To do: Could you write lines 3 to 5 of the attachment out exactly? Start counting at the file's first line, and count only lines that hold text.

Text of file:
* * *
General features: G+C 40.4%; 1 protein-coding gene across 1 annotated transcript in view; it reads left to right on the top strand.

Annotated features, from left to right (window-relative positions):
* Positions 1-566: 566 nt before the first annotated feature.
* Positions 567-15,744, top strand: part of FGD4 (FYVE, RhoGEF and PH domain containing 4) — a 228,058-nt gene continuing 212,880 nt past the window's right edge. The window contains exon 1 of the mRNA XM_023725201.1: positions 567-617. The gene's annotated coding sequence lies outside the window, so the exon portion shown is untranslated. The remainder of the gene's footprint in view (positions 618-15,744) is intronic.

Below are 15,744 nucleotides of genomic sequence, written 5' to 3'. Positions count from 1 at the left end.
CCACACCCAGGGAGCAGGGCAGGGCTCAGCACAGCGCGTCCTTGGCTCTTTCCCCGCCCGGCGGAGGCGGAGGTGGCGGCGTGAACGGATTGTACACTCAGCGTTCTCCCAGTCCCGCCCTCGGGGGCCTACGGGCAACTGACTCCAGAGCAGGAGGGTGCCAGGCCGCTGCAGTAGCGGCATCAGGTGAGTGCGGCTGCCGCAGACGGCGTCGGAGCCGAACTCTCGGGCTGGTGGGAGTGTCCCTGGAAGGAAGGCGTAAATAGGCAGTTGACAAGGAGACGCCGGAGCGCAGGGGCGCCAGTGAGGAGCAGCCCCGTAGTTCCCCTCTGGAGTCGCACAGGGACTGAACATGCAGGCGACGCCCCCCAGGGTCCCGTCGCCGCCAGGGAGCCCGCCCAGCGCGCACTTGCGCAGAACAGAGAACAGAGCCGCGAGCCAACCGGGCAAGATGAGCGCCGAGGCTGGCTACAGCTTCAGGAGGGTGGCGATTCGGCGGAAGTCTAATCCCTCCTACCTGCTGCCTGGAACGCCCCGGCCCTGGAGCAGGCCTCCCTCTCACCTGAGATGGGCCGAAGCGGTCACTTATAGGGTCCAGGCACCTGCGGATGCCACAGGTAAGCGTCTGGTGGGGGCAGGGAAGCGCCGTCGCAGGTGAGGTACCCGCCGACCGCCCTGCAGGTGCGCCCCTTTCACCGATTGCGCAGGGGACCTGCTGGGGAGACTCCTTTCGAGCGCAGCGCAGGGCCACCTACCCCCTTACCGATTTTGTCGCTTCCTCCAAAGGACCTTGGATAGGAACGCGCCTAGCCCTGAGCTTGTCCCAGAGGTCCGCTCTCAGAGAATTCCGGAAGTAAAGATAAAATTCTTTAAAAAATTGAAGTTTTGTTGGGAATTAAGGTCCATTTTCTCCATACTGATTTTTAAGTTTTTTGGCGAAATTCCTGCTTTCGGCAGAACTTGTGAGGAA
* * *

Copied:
* Positions 1-566: 566 nt before the first annotated feature.
* Positions 567-15,744, top strand: part of FGD4 (FYVE, RhoGEF and PH domain containing 4) — a 228,058-nt gene continuing 212,880 nt past the window's right edge. The window contains exon 1 of the mRNA XM_023725201.1: positions 567-617. The gene's annotated coding sequence lies outside the window, so the exon portion shown is untranslated. The remainder of the gene's footprint in view (positions 618-15,744) is intronic.

Below are 15,744 nucleotides of genomic sequence, written 5' to 3'. Positions count from 1 at the left end.